Green Thumbs For Blue Water




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BACKGROUND

Erosion is a natural process that is accelerated by human actions. Even the most conscientious homeowner can worsen soil erosion and contribute to water pollution. This is especially true if her land directly borders a stream or lake.

Erosion on Dutch Hollow Brook, Town of Owasco It's a fact: water quality suffers from the land use activities of lakeshore and streamside (or riparian) property owners. Building homes, tilling gardens, caring for a lawn, paving a driveway: all of these land uses facilitate the pollution of our waterbodies. Clearing vegetation from streamsides or lakeshores to create an unfettered view does even more damage. This vegetation, also known as a buffer, is the last line of defense before polluted runoff reaches water. Without buffers, polluted water runs directly into waterways picking up even more sediment as it erodes unvegetated banks. Landowners typically contribute pollutants such as sediment, pesticides, and fertilizers applied to lawns, trees, and shrubs. These substances degrade stream and lake water quality, inhibit fish reproduction, encourage the growth of nuisance weeds, and threaten public drinking water supplies.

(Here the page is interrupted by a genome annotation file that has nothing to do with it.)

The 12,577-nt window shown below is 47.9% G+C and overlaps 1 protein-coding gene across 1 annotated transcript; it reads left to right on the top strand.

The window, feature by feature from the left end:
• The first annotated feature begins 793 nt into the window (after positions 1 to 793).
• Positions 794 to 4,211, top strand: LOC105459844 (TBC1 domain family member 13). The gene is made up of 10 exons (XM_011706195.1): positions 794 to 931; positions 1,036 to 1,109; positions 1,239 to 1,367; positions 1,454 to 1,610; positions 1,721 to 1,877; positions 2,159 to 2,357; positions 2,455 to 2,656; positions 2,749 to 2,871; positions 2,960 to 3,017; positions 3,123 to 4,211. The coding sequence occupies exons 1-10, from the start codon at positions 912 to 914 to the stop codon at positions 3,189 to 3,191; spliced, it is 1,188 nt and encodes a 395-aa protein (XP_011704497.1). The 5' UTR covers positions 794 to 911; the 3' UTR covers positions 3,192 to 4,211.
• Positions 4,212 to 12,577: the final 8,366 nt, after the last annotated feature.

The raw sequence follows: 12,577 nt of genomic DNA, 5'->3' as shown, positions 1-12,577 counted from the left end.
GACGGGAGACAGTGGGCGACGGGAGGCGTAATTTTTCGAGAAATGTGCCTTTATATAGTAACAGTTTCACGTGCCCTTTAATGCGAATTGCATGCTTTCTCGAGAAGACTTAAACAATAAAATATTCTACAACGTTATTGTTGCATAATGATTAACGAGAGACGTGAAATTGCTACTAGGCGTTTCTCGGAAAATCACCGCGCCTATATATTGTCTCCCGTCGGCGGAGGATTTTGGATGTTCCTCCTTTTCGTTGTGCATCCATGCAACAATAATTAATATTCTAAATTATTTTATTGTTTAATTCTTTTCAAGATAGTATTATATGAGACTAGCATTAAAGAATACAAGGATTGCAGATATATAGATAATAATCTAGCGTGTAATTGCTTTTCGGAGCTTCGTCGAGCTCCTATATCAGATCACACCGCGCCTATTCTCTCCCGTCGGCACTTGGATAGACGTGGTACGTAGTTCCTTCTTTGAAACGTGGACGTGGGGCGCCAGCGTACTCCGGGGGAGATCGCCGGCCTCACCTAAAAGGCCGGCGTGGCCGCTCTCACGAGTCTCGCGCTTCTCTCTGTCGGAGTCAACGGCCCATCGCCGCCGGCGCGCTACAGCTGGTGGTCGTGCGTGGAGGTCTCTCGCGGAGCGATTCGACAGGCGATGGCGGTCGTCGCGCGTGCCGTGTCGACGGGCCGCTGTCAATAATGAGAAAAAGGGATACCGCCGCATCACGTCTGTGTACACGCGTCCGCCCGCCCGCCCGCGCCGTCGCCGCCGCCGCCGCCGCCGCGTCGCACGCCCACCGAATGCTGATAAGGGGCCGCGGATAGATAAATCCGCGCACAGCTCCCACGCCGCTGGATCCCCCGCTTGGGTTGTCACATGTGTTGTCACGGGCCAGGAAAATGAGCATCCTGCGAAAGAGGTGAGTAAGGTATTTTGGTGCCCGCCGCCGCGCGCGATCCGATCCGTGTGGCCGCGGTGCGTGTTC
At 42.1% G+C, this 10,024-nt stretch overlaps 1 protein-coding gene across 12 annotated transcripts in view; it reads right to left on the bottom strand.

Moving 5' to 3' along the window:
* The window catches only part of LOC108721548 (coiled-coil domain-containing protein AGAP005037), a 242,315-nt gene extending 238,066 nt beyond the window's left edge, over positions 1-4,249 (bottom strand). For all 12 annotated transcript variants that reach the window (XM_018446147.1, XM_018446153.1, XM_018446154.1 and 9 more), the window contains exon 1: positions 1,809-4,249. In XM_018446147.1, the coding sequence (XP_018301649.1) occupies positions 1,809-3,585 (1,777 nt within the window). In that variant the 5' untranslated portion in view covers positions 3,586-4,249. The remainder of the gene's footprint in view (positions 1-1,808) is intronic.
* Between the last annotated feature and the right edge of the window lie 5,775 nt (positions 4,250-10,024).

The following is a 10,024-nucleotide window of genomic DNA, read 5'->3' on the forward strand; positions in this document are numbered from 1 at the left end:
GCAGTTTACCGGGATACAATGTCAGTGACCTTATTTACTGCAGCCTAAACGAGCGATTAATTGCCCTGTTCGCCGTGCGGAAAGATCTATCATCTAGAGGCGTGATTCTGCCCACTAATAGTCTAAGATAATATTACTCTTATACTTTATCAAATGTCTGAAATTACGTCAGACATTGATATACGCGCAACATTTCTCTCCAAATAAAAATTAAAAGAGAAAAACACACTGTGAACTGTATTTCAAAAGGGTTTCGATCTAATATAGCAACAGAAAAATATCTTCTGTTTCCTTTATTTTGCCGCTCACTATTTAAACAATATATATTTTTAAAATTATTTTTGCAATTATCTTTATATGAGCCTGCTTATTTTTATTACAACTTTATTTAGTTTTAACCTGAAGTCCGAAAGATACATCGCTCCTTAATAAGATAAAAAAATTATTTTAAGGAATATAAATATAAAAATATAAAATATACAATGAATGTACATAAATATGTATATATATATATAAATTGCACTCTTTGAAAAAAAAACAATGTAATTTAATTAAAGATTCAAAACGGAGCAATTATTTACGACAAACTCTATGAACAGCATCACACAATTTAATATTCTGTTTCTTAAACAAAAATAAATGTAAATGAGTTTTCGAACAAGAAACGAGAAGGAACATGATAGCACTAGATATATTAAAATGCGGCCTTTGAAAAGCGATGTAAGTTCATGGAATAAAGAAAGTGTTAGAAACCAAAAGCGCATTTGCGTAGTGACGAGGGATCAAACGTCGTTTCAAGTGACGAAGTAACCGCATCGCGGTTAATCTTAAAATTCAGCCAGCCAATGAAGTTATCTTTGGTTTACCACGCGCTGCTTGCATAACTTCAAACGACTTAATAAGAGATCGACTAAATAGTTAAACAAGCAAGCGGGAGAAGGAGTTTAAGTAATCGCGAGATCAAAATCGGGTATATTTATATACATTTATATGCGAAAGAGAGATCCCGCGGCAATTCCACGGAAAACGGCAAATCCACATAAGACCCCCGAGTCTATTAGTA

Everyday activities can impact water quality:  fertilizing a lawn, tilling a garden, and cutting grass

Everyday activities can impact water quality: fertilizing a lawn, tilling a garden, and cutting grass

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Updated: March 8, 2010